The Supreme Court on January 22, 2016 lifted a ban on the hunting of houbara bustard, a rare desert bird whose meat is prized among Arab sheikhs as an aphrodisiac.
A five-member larger bench of the apex court headed by Justice Mian Saqib Nisar announced the verdict on the review petitions filed by the federal and provincial governments against the ban.
In a 4-1 majority ruling, the court lifted the ban on hunting of the endangered bird however, Justice Qazi Faez Isa wrote a dissenting note opposing the bench’s order.
The court held that there was “apparent error on the face of record” and set aside its Aug 19 judgment.
In its 16-page judgement, the top court said the “role of the judiciary is to interpret the laws and not to legislate“.
“Examination of the laws clearly shows that permanent ban on hunting of houbara bustard is not envisaged.”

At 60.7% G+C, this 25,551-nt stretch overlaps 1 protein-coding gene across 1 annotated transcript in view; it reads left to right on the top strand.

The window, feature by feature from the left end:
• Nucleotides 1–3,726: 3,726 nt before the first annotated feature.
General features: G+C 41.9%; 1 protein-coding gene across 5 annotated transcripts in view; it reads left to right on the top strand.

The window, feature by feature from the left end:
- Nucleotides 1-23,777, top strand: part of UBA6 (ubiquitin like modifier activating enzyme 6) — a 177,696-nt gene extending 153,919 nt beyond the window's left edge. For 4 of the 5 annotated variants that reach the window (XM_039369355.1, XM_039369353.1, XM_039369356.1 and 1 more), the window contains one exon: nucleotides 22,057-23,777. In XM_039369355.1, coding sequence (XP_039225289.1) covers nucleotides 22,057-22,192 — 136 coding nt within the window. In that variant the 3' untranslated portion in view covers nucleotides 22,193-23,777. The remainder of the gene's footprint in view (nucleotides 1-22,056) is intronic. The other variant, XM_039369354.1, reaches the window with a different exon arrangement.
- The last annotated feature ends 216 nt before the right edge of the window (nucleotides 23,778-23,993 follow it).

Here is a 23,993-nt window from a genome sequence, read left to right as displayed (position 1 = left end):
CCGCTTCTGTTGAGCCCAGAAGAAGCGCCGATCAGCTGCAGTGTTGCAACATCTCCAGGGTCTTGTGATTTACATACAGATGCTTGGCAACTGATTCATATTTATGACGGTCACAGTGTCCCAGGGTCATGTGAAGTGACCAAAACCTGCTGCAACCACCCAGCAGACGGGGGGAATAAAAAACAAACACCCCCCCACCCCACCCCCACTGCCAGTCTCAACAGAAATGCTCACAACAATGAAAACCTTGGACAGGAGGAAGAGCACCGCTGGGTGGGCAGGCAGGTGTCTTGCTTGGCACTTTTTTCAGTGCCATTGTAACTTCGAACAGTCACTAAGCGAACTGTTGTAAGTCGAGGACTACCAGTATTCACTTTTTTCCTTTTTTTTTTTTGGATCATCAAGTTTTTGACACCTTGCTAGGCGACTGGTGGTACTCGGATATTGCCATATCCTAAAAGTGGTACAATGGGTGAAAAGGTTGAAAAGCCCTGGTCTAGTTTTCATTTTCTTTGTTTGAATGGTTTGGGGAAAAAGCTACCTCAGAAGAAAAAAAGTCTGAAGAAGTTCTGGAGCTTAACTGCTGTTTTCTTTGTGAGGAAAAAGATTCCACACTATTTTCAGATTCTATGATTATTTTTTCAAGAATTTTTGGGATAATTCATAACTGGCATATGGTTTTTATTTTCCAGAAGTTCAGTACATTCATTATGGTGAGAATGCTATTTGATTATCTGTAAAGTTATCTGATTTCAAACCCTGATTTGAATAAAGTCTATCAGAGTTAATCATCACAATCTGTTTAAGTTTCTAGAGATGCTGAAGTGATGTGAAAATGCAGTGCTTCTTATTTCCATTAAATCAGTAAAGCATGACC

“Hunting of protected animals is prohibited whereas licence is required to hunt game animals,” the verdict said, adding that provincial governments exercise the discretionary power to classify animals as ‘protected’ or ‘game’ species.
Balochistan Act, 2014 places houbara bustard both in protected and game animal categories, the court noted.
The Red List of International Union for the Conservation of Nature and Natural Resources (IUCN) places houbara bustard in the category of “vulnerable” below “near threatened” and “least concern” categories and above “endangered”, “critically endangered”, “extinct in the wild” and“extinct” categories, the court said, adding that IUCN considers hunting primarily using falconry as a principal threat to its conservation.
“Even IUCN recognizes sustainable use of the natural resources,” the court said, maintaining that “considering the economic backwardness of the areas where these migratory species land, it is very hard for conservation efforts to be successful without uplifting the economic well-being of those areas.”